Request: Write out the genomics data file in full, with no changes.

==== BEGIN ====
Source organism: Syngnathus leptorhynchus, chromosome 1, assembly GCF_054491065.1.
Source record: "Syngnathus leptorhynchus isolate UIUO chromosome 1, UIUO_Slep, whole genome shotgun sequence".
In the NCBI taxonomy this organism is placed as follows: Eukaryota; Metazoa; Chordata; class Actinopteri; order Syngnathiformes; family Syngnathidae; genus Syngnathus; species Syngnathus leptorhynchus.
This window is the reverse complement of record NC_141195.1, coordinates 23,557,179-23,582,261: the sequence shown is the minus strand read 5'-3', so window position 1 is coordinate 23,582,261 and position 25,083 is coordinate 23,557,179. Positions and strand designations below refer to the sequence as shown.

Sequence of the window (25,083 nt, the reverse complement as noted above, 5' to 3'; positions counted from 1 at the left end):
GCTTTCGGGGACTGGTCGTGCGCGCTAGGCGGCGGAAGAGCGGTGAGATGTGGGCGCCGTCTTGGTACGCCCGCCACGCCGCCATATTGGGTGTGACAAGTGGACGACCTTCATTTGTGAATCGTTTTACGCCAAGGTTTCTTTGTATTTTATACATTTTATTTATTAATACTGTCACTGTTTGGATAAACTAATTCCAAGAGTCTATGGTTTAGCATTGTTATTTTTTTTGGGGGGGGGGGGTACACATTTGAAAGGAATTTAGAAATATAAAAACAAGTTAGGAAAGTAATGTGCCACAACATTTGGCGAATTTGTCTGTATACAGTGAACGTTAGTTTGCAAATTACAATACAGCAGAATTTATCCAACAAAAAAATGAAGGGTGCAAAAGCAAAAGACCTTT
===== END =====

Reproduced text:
Source organism: Syngnathus leptorhynchus, chromosome 1, assembly GCF_054491065.1.
Source record: "Syngnathus leptorhynchus isolate UIUO chromosome 1, UIUO_Slep, whole genome shotgun sequence".
In the NCBI taxonomy this organism is placed as follows: Eukaryota; Metazoa; Chordata; class Actinopteri; order Syngnathiformes; family Syngnathidae; genus Syngnathus; species Syngnathus leptorhynchus.
This window is the reverse complement of record NC_141195.1, coordinates 23,557,179-23,582,261: the sequence shown is the minus strand read 5'-3', so window position 1 is coordinate 23,582,261 and position 25,083 is coordinate 23,557,179. Positions and strand designations below refer to the sequence as shown.

Sequence of the window (25,083 nt, the reverse complement as noted above, 5' to 3'; positions counted from 1 at the left end):
GCTTTCGGGGACTGGTCGTGCGCGCTAGGCGGCGGAAGAGCGGTGAGATGTGGGCGCCGTCTTGGTACGCCCGCCACGCCGCCATATTGGGTGTGACAAGTGGACGACCTTCATTTGTGAATCGTTTTACGCCAAGGTTTCTTTGTATTTTATACATTTTATTTATTAATACTGTCACTGTTTGGATAAACTAATTCCAAGAGTCTATGGTTTAGCATTGTTATTTTTTTTGGGGGGGGGGGGTACACATTTGAAAGGAATTTAGAAATATAAAAACAAGTTAGGAAAGTAATGTGCCACAACATTTGGCGAATTTGTCTGTATACAGTGAACGTTAGTTTGCAAATTACAATACAGCAGAATTTATCCAACAAAAAAATGAAGGGTGCAAAAGCAAAAGACCTTT